In case you missed it, and I feel like I almost did, I had a birthday last week. Normally, I insist upon a lot of hoopla surrounding a successful journey ’round the sun. This year I was still mildly interested in drumming up some birthday hoopla, but it took a backseat to the parade I’m planning for my daughter’s birthday, which is less than three weeks after mine.
I started planning her party weeks ago, scouting several local parks for the best location and buying party favors and decorations. As an afterthought, I sent out invitations for guests to join me for a birthday lunch at my house. I sent these invitations two weeks in advance. Of Labor Day weekend. So a lot of people sent their regrets, and I was a little relieved. Two massive hooplas within three weeks of each other is one too many.
I had a few people set to join me for the party. Two nights before, in the midst of planning the menu, I found myself cleaning up septic tank overflow in my laundry room. The next night, my actual birthday, I went out to a lovely dinner with my family at my favorite restaurant, and returned home to more septic tank overflow. As I was sopping up sewage water with old towels, mask over my nose to minimize the unmistakable smell of septic shit, I decided I’d finally reached the year when birthdays just don’t count for anything anymore.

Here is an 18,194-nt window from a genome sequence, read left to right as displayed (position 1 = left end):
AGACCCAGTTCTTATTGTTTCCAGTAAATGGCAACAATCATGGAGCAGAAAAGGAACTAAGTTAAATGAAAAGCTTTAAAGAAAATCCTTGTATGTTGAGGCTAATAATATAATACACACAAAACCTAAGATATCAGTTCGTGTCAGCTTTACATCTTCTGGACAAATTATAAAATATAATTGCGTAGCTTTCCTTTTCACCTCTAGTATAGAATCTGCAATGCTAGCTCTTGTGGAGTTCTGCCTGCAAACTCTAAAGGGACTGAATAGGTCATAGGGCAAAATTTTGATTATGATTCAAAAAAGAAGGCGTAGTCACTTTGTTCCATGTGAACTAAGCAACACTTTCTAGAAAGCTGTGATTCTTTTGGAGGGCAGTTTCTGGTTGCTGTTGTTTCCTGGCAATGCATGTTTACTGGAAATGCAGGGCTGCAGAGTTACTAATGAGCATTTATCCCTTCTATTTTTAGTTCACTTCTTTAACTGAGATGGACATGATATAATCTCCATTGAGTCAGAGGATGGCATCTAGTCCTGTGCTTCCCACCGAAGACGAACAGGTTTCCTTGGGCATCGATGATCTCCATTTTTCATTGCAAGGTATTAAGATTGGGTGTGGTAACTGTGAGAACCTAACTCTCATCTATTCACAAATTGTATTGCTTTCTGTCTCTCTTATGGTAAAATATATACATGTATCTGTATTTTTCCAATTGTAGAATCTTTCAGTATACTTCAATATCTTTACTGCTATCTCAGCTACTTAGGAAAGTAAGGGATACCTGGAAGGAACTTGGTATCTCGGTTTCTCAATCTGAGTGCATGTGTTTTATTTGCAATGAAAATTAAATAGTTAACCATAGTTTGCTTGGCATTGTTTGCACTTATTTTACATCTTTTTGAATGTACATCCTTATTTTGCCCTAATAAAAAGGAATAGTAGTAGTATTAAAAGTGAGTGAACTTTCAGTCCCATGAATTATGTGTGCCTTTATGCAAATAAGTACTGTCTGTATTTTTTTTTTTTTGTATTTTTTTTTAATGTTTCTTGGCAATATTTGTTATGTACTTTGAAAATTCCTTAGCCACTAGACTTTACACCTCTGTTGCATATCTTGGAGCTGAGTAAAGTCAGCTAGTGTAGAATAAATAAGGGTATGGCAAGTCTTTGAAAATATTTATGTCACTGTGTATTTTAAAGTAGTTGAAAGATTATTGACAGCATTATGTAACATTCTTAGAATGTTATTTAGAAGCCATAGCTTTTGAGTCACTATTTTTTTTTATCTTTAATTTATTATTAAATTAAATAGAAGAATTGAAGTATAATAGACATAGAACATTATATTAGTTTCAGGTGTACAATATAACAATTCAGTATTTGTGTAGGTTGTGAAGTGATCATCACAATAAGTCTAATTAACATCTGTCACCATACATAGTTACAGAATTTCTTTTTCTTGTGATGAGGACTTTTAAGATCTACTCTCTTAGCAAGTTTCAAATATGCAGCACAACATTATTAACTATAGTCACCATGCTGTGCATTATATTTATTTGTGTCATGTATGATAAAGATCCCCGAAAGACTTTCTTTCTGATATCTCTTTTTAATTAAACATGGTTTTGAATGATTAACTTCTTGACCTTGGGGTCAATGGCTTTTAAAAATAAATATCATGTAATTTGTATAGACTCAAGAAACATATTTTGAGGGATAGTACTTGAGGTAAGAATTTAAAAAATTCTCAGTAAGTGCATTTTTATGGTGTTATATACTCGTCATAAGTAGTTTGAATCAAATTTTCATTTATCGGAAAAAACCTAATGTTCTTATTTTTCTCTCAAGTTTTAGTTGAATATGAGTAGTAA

Not knowing the exact problem with the septic tank, my husband and I decided it best to minimize our water usage until we could fix things (we weren’t about to call a plumber on Labor Day weekend) and changed the birthday plans to a restaurant lunch. I had a lovely time with the people who showed and I freely admit that, though not as fun as showing off our cooking skills, the restaurant was far less stressful.
And that was that. A birthday dinner, a birthday lunch and one more year hung on the line. Even my gift from my husband was marred. He bought me a new stereo for my new car,* but installation was unsuccessful and we’re still waiting on a replacement unit. It’s easy to see why planning the first birthday is much more fun than planning the – er…later ones. My daughter will get to eat cake and play with new toys, and even if they’re broken she’ll be just as interested in the box. The whole experience for her and for us will be new and exciting. And it will be years and years and years before she has to spend her birthday mopping up shit.
*The car itself could also be considered a massive birthday present, it just didn’t come with a gigantic bow on top. As I typed that I realized why getting a car as a surprise is such a great gift. It’s not because it’s a big expensive item. It’s because if someone gives you a car, you don’t have to deal with a car salesman.